Wednesday, December 16, 2009

Non-Safety-Related Voluntary Recall of Sanofi Pasteur H1N1 Pediatric Vaccine

As part of its quality assurance program, Sanofi Pasteur, performs routine, ongoing stability testing of its 2009 H1N1 vaccine after the vaccine has been shipped to providers. Stability testing measures the strength/potency of a vaccine over time. It is performed because sometimes the strength of a vaccine can go down over time. On December 7, Sanofi Pasteur notified CDC and FDA that the potency in one batch (also called a “lot”) of pediatric syringes that had been distributed was later found to have dropped below a pre-specified limit. As a result of this finding, Sanofi Pasteur tested additional lots and found that three other lots that had been distributed also had an antigen content that, while properly filled at the time of manufacturing, was later measured to be below pre-specified limits. A total of 800,000 vaccines have been recalled.

There are no safety concerns with these lots of H1N1 vaccine. All lots successfully passed pre-release testing for purity, potency and safety. Infants and children who received vaccines from these lots do not need to be revaccinated because the vaccine potency is only slightly below the “specified” range. The vaccine in these lots is still expected to be effective in stimulating a protective response despite this slight reduction in the concentration of antigen. However, as is recommended for all 2009 H1N1 vaccines, all children less than 10 years old should get the recommended two doses of H1N1 vaccine approximately a month apart for the optimal immune response. Therefore, children less than 10 years old who have only received one dose of vaccine thus far should still receive a second dose of 2009 H1N1 vaccine.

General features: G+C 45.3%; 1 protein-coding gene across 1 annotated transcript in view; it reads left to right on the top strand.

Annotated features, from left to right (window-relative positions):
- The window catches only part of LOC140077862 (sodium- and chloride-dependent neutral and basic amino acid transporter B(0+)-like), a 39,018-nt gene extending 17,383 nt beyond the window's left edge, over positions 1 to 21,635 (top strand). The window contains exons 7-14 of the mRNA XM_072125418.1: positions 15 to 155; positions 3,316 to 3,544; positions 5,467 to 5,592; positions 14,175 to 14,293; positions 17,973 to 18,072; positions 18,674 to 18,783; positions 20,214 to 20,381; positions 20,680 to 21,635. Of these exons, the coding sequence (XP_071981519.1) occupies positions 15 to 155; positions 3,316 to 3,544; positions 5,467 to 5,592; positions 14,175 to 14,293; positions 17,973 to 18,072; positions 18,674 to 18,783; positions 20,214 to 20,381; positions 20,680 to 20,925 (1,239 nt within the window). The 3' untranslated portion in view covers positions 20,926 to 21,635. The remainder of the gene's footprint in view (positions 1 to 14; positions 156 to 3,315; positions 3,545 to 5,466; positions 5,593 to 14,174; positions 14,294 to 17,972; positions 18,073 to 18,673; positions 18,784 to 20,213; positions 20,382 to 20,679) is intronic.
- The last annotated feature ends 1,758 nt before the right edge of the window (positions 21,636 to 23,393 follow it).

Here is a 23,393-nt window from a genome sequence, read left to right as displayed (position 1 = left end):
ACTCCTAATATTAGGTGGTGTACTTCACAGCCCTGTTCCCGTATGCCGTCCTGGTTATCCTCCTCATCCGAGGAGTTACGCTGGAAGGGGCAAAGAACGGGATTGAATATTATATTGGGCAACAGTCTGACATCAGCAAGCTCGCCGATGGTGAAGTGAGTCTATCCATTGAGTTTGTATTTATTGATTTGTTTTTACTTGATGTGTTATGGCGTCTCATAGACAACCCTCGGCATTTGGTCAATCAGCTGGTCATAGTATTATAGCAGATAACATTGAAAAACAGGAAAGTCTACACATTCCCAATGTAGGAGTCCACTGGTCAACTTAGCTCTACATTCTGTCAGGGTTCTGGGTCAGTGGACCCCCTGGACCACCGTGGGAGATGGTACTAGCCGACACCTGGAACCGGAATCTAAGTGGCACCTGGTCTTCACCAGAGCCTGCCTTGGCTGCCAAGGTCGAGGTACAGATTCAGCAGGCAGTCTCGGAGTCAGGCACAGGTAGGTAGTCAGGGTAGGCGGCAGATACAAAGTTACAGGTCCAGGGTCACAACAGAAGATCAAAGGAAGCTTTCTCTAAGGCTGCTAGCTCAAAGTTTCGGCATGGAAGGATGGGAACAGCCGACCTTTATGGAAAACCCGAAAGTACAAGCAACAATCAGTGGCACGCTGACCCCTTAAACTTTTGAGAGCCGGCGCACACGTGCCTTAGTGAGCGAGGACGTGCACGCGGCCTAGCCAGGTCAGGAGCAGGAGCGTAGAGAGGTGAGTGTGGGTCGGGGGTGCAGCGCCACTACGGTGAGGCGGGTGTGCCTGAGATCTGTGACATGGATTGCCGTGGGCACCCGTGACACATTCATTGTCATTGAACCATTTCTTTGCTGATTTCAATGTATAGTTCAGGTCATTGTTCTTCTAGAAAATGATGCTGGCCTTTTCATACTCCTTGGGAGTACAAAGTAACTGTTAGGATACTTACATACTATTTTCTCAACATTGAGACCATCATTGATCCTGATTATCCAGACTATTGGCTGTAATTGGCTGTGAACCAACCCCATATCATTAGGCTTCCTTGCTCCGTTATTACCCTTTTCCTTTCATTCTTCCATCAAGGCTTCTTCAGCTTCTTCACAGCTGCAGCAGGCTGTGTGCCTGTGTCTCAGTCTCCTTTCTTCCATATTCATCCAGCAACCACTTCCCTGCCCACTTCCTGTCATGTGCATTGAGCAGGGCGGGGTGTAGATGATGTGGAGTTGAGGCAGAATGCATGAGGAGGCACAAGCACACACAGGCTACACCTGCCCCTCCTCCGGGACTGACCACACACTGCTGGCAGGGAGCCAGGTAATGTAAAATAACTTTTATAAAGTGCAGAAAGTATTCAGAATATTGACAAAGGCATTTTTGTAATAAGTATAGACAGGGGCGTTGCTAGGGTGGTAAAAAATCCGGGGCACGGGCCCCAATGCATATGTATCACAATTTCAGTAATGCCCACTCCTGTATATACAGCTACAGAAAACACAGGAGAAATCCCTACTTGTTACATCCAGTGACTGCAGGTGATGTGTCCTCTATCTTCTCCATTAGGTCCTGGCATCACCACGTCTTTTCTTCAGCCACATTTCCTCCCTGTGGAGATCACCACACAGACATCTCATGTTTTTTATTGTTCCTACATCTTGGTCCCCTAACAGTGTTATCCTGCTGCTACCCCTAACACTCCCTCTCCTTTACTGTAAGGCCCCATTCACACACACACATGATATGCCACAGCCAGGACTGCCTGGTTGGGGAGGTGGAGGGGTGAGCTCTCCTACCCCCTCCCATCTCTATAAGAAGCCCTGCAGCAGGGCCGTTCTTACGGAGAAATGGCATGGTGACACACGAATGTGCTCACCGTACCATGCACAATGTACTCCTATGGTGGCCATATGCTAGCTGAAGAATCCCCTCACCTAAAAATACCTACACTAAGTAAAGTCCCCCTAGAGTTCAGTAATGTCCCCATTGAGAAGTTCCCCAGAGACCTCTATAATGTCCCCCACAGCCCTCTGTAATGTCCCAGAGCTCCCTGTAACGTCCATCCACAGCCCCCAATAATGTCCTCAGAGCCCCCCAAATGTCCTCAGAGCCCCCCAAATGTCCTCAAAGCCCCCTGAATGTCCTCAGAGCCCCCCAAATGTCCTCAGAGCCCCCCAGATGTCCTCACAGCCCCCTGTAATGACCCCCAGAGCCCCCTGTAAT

Parents of children who received vaccine from the recalled lots do not need to take any action, other than to complete the two-dose immunization series if not already completed. Sanofi Pasteur will send providers directions for returning any unused vaccine from these lots.

Source: CDC

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